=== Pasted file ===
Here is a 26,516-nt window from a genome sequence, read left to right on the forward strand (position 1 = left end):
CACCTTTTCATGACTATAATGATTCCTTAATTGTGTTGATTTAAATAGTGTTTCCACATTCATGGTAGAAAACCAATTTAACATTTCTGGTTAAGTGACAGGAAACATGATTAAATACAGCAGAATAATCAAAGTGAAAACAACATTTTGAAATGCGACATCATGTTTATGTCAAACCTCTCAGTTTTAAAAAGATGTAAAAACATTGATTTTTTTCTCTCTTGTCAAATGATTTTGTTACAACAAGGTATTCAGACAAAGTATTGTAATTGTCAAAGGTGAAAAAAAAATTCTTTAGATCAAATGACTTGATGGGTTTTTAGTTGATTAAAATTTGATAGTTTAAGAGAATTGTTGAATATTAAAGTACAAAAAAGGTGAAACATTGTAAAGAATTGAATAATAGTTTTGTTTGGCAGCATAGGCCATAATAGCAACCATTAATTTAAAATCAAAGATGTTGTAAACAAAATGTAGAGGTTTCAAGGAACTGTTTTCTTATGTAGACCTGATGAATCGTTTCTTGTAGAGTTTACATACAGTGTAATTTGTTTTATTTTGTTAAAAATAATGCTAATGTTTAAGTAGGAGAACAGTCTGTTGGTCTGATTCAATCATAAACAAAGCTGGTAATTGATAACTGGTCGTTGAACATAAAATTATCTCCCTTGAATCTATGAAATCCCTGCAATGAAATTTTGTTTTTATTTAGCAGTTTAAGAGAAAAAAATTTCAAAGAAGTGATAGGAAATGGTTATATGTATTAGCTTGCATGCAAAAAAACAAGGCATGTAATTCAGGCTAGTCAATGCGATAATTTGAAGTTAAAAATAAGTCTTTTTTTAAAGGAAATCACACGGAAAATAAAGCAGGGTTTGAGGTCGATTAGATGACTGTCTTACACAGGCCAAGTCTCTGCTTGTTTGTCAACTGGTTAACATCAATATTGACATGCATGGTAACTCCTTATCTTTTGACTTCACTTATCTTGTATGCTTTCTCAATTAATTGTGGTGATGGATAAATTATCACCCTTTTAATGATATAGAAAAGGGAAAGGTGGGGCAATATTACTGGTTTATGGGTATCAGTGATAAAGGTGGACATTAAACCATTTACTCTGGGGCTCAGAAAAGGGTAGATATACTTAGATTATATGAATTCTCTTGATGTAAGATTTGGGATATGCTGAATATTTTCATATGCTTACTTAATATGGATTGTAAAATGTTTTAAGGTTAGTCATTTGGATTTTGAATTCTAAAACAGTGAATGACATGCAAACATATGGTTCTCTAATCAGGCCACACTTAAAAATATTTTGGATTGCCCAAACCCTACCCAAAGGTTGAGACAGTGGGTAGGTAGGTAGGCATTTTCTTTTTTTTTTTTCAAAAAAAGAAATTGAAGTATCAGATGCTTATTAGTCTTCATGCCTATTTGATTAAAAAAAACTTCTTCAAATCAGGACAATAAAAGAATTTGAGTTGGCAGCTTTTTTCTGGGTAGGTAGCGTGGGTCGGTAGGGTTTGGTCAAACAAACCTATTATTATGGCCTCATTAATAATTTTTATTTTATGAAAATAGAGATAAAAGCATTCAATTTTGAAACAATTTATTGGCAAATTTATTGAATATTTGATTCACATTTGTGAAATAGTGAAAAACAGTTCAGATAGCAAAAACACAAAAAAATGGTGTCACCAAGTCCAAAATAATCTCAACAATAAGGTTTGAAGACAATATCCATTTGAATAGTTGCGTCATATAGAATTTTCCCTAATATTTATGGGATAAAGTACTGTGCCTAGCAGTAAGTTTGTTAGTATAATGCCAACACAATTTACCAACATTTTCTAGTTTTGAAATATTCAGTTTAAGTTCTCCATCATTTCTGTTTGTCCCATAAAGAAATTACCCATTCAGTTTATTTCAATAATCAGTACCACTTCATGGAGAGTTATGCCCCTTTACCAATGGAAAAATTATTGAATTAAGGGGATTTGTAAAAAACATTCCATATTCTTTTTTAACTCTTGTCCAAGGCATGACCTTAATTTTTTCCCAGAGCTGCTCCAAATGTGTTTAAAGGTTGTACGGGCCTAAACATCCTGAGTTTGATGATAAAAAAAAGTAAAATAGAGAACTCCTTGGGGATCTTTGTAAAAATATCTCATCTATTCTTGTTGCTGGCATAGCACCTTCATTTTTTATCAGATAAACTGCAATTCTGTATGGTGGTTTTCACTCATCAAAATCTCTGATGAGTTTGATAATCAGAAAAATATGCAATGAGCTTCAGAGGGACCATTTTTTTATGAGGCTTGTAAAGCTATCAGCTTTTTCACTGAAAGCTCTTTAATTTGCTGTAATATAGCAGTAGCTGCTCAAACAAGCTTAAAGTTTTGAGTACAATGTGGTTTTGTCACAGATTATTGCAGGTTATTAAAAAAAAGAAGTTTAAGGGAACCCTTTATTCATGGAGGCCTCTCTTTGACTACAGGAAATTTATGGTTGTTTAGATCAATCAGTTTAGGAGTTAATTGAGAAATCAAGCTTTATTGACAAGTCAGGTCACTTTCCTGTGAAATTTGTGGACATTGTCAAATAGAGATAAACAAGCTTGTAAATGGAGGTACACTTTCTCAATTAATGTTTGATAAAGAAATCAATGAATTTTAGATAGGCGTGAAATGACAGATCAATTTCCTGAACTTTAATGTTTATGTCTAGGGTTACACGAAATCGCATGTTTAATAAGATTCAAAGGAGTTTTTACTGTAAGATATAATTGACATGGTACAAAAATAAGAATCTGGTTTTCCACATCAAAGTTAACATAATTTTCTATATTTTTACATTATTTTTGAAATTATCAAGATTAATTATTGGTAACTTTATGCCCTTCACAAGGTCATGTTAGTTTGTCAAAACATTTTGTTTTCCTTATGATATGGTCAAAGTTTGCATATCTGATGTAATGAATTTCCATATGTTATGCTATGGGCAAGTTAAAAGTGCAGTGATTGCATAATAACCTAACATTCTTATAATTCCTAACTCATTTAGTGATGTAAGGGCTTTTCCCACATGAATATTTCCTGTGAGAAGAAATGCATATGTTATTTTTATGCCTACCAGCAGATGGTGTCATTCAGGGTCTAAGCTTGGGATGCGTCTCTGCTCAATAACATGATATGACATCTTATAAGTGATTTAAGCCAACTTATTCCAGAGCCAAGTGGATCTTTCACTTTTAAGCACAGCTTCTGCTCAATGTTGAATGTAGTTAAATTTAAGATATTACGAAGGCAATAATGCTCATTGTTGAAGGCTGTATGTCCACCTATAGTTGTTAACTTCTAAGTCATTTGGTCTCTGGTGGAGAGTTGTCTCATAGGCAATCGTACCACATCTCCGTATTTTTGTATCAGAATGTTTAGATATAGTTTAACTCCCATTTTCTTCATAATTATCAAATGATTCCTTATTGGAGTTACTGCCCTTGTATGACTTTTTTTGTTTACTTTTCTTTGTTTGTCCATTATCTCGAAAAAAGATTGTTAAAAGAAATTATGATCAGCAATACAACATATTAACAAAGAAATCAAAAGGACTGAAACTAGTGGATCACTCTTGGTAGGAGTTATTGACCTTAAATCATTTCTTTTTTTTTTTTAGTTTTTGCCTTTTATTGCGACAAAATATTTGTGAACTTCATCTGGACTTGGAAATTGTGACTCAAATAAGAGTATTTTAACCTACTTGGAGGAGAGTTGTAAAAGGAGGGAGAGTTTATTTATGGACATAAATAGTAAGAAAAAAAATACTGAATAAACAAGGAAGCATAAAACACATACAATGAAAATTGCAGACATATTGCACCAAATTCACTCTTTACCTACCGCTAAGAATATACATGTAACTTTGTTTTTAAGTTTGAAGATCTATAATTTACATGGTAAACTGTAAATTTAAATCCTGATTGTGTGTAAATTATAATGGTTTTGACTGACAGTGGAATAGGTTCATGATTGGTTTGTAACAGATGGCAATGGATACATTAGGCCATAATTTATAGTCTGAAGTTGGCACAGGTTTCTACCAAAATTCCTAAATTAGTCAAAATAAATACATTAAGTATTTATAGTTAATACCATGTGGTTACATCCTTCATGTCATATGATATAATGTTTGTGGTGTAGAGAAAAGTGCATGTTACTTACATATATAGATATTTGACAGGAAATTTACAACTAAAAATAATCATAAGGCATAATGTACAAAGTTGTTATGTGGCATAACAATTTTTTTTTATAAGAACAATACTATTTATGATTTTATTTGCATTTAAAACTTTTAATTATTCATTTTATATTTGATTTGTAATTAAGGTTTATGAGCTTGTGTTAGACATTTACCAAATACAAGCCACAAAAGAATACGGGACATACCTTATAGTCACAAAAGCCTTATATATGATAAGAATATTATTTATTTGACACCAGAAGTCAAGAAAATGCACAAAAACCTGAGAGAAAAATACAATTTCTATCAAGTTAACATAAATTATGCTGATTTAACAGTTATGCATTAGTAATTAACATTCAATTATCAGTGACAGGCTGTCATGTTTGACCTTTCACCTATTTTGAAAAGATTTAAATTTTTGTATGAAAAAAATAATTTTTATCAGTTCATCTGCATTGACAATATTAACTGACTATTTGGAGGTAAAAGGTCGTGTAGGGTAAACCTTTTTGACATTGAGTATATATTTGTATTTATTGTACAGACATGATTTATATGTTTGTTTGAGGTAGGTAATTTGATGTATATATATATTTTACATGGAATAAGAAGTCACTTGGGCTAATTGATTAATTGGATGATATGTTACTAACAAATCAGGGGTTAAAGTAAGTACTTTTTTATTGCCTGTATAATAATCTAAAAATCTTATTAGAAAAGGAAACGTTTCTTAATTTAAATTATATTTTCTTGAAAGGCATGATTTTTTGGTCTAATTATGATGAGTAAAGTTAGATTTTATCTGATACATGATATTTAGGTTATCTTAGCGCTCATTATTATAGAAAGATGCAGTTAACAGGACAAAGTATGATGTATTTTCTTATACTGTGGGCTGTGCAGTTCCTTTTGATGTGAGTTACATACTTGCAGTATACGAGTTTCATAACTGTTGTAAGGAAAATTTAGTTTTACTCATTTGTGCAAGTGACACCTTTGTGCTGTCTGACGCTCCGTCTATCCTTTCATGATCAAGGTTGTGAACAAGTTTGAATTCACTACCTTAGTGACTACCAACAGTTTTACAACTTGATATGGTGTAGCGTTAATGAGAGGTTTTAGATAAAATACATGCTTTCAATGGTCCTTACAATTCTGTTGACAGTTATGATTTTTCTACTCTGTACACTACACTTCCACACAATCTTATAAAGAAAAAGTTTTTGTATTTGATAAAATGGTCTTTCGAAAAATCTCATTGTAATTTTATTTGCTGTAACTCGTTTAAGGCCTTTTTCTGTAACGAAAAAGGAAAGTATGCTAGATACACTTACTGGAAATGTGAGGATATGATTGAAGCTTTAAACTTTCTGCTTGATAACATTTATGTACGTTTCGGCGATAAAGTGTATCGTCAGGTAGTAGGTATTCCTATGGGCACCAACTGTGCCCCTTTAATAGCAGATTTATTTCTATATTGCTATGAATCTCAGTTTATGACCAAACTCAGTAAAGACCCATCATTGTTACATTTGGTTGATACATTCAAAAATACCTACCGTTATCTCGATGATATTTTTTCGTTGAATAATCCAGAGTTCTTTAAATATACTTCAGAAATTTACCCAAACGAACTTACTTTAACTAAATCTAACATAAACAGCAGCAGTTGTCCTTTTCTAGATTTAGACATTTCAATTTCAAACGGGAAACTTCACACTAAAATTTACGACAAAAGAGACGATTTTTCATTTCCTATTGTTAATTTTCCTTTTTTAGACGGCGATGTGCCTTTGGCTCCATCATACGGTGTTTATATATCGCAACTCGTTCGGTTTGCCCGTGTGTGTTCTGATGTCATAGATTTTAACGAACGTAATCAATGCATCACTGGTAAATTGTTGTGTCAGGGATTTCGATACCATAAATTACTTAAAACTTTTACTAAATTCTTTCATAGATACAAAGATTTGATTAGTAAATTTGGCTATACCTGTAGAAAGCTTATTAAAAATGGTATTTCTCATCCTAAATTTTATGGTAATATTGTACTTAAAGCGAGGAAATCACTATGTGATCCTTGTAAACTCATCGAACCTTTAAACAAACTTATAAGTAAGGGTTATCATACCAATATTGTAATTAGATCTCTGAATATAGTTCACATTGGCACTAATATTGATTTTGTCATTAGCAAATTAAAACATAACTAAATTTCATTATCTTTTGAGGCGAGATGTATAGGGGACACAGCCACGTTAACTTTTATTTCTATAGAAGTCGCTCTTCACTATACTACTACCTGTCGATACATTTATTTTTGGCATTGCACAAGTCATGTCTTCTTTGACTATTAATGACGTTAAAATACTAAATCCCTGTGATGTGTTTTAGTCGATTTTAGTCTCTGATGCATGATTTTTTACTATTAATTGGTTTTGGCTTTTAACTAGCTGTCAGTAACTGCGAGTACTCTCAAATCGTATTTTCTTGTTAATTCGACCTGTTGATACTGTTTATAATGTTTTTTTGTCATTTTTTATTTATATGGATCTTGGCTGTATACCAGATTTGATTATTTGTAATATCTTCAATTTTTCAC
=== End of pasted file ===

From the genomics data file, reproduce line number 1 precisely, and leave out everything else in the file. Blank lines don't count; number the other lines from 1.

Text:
Here is a 26,516-nt window from a genome sequence, read left to right on the forward strand (position 1 = left end):